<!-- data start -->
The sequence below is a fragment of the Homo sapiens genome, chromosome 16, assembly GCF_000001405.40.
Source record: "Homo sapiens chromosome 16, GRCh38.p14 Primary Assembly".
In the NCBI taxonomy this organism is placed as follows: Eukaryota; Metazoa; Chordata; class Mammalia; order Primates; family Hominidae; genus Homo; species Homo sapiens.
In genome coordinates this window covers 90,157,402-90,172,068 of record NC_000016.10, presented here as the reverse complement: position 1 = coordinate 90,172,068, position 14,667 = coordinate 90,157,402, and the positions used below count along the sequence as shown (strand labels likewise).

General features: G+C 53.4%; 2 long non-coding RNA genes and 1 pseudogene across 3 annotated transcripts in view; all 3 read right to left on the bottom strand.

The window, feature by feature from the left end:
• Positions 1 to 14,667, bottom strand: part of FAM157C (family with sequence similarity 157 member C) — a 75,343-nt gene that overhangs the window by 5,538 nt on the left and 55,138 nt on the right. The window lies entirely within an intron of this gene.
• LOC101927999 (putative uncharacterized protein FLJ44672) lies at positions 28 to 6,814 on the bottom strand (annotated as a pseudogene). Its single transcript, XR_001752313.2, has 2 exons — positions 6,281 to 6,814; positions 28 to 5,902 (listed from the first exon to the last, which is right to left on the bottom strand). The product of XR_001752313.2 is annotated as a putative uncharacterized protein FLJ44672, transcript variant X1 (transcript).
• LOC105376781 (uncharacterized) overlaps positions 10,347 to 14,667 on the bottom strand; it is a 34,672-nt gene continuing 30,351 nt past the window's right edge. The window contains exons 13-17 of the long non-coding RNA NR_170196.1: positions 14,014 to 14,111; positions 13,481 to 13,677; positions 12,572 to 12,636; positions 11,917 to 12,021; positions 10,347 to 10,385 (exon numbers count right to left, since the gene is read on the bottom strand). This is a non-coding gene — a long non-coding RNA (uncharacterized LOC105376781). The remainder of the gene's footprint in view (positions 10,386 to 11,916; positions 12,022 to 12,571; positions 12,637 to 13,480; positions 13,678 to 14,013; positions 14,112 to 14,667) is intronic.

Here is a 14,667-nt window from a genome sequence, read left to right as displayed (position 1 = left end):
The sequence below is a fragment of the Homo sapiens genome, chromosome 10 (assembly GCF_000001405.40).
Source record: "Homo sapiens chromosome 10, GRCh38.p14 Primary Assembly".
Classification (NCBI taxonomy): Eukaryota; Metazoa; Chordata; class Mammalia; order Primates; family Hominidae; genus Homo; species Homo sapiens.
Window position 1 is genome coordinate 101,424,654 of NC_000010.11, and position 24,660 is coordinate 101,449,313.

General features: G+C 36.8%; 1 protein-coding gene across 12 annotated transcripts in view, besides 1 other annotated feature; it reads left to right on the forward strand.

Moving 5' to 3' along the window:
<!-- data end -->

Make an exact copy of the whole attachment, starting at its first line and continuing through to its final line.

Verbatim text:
The sequence below is a fragment of the Homo sapiens genome, chromosome 16, assembly GCF_000001405.40.
Source record: "Homo sapiens chromosome 16, GRCh38.p14 Primary Assembly".
In the NCBI taxonomy this organism is placed as follows: Eukaryota; Metazoa; Chordata; class Mammalia; order Primates; family Hominidae; genus Homo; species Homo sapiens.
In genome coordinates this window covers 90,157,402-90,172,068 of record NC_000016.10, presented here as the reverse complement: position 1 = coordinate 90,172,068, position 14,667 = coordinate 90,157,402, and the positions used below count along the sequence as shown (strand labels likewise).

General features: G+C 53.4%; 2 long non-coding RNA genes and 1 pseudogene across 3 annotated transcripts in view; all 3 read right to left on the bottom strand.

The window, feature by feature from the left end:
• Positions 1 to 14,667, bottom strand: part of FAM157C (family with sequence similarity 157 member C) — a 75,343-nt gene that overhangs the window by 5,538 nt on the left and 55,138 nt on the right. The window lies entirely within an intron of this gene.
• LOC101927999 (putative uncharacterized protein FLJ44672) lies at positions 28 to 6,814 on the bottom strand (annotated as a pseudogene). Its single transcript, XR_001752313.2, has 2 exons — positions 6,281 to 6,814; positions 28 to 5,902 (listed from the first exon to the last, which is right to left on the bottom strand). The product of XR_001752313.2 is annotated as a putative uncharacterized protein FLJ44672, transcript variant X1 (transcript).
• LOC105376781 (uncharacterized) overlaps positions 10,347 to 14,667 on the bottom strand; it is a 34,672-nt gene continuing 30,351 nt past the window's right edge. The window contains exons 13-17 of the long non-coding RNA NR_170196.1: positions 14,014 to 14,111; positions 13,481 to 13,677; positions 12,572 to 12,636; positions 11,917 to 12,021; positions 10,347 to 10,385 (exon numbers count right to left, since the gene is read on the bottom strand). This is a non-coding gene — a long non-coding RNA (uncharacterized LOC105376781). The remainder of the gene's footprint in view (positions 10,386 to 11,916; positions 12,022 to 12,571; positions 12,637 to 13,480; positions 13,678 to 14,013; positions 14,112 to 14,667) is intronic.

Here is a 14,667-nt window from a genome sequence, read left to right as displayed (position 1 = left end):
The sequence below is a fragment of the Homo sapiens genome, chromosome 10 (assembly GCF_000001405.40).
Source record: "Homo sapiens chromosome 10, GRCh38.p14 Primary Assembly".
Classification (NCBI taxonomy): Eukaryota; Metazoa; Chordata; class Mammalia; order Primates; family Hominidae; genus Homo; species Homo sapiens.
Window position 1 is genome coordinate 101,424,654 of NC_000010.11, and position 24,660 is coordinate 101,449,313.

General features: G+C 36.8%; 1 protein-coding gene across 12 annotated transcripts in view, besides 1 other annotated feature; it reads left to right on the forward strand.

Moving 5' to 3' along the window: